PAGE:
When I say, “yearly instalments”, what game first springs to mind? ‘Call of Duty’. What else? A new game within this blockbuster of a game series is guaranteed to release each November, and sell in their millions. Many people use this as ammunition to fuel the fires of their argument against yearly instalments, claiming they are ruining the gaming industry.
Personally, I have no problem whatsoever with yearly instalments, as long as each instalment is well-crafted and thought about. The ‘Assassin’s Creed’ series is a great example of this, as each game since the original has been highly rated by both critics and fans the world over (the exception being, of course, the average ‘Assassin’s Creed III’). ‘Assassin’s Creed IV: Black Flag’ (the most recent game in the series) more than picked up the pieces from the previous game and shows great potential for the Assassin’s Creed name.
Unfortunately for the aforementioned Call of Duty, things have not panned out quite so well. Over the past few years (and, therefore, over the past few iterations), the series is showing signs of deteriorating, and this is reflected in both official and user reviews. Ideas and trends are repeated, sequels use the same storyline and characters, and the multiplayer has barely changed in recent memory with the same game modes reappearing in both Infinity Ward and Treyarch’s version of everyone’s most loved-to-hate first-person shooter. These feelings are only increased when EA release their beloved ‘Battlefield’ multiplayer-based FPS title every other year, directly competing with Call of Duty… and it always wins.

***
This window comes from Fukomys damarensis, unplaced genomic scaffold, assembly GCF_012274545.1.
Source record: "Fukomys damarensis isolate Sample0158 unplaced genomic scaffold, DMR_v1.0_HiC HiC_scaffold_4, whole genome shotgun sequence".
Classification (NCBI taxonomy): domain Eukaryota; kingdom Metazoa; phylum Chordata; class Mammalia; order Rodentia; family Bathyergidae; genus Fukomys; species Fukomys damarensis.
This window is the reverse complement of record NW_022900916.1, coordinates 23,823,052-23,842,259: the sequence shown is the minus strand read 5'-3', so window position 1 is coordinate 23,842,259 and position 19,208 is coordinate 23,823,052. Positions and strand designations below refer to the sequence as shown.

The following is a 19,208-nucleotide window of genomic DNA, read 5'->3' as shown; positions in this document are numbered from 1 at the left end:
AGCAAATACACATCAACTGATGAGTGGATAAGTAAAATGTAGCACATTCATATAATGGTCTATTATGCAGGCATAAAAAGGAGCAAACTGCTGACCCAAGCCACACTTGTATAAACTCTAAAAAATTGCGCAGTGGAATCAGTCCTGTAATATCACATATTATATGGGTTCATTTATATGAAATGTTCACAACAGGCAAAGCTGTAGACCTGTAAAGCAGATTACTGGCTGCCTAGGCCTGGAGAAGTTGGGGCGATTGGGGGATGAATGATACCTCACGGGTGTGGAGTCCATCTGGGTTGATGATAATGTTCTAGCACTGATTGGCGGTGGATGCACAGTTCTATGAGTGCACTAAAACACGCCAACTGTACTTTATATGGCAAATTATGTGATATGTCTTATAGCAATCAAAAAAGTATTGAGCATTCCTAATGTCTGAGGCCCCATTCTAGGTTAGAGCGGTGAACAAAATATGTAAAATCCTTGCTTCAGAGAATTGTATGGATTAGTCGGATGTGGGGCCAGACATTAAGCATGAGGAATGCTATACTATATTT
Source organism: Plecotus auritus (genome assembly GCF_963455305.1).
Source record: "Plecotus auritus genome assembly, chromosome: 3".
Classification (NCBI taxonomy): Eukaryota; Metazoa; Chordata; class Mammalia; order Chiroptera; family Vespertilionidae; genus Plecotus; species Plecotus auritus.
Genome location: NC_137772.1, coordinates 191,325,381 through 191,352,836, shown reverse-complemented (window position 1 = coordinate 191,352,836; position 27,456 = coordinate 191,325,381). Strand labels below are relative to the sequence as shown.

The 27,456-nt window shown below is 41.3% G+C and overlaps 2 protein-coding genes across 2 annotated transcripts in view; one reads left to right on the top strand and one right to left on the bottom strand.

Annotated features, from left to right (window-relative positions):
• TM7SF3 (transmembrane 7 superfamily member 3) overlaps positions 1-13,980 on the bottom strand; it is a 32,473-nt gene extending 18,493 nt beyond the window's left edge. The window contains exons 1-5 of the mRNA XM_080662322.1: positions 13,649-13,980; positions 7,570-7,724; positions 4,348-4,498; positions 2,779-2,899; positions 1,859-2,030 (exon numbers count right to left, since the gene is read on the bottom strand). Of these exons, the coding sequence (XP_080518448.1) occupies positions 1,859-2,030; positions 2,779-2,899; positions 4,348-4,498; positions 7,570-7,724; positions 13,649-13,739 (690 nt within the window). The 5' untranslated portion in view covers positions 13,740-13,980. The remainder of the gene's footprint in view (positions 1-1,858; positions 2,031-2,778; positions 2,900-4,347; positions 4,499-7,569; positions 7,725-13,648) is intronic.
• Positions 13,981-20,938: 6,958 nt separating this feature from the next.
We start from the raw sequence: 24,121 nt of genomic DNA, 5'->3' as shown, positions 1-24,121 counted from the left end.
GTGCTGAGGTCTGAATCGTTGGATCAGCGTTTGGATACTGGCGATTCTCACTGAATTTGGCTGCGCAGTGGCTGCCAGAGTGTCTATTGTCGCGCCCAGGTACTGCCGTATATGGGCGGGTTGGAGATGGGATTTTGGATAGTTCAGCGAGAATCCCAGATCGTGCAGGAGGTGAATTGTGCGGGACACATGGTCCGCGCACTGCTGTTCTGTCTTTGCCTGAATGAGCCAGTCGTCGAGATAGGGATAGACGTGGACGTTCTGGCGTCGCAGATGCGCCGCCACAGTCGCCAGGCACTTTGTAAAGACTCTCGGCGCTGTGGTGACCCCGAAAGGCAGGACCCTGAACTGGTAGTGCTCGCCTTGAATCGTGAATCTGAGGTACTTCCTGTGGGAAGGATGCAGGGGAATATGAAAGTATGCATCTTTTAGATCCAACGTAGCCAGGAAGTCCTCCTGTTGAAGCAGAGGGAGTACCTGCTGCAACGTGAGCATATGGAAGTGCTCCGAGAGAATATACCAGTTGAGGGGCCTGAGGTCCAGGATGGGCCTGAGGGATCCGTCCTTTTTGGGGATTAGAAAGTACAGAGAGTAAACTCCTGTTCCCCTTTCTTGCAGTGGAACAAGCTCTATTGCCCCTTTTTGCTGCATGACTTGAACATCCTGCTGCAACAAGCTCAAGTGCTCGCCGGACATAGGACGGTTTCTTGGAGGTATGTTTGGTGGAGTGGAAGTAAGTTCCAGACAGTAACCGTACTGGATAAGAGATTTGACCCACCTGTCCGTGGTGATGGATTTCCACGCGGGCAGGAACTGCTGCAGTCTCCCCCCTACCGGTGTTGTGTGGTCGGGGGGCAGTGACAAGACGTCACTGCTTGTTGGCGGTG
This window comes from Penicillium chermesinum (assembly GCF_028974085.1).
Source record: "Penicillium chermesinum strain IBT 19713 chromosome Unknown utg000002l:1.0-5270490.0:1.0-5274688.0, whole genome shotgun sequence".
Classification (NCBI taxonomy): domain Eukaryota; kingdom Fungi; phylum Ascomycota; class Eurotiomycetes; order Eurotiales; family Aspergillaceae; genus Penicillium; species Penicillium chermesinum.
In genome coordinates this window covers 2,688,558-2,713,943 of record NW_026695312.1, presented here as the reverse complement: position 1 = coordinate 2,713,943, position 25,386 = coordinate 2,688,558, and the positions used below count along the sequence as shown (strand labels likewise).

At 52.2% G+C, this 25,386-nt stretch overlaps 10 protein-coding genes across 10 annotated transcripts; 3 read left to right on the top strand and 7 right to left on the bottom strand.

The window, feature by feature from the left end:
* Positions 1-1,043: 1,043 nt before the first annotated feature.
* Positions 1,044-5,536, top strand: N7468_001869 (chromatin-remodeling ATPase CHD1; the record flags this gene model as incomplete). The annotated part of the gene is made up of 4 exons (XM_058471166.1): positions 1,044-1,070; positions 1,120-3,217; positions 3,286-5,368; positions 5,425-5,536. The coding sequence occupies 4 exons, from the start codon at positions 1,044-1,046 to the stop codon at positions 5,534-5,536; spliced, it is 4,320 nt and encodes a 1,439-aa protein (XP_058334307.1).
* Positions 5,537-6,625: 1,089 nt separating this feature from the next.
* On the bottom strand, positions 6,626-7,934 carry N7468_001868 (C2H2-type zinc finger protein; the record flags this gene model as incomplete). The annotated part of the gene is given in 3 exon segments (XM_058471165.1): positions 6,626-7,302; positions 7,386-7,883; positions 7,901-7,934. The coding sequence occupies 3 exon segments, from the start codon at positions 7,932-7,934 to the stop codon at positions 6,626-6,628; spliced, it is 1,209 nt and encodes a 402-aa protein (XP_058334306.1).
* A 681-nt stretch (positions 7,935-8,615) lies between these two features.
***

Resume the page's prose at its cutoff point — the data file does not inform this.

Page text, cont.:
However, things are set to change for Call of Duty. Activision has recently announced plans (effective now) to change the usual two-year developer cycle to a three-year cycle. This now means that Sledgehammer Games (who collaborated with Infinity Ward and Raven Software for 2011’s ‘Modern Warfare 3’) is joining in on Infinity Ward and Treyarch’s fun, and that they are making this year’s Call of Duty, as opposed to Treyarch. So, what does this mean for the series as a whole? Well, now each developer has three years to create their new addition to the franchise, meaning that standards can be expected to rise once again for the brand. With this being said, I wouldn’t hold my breath just yet.
How do you feel about yearly instalments and the new, three-year Call of Duty developer cycle? As always, feel free to leave your thoughts in the comments section below.
Disclaimer: These are my own thoughts on the matter of yearly instalments. You do not have to agree with me (although it would be nice). I hope you enjoyed the article.
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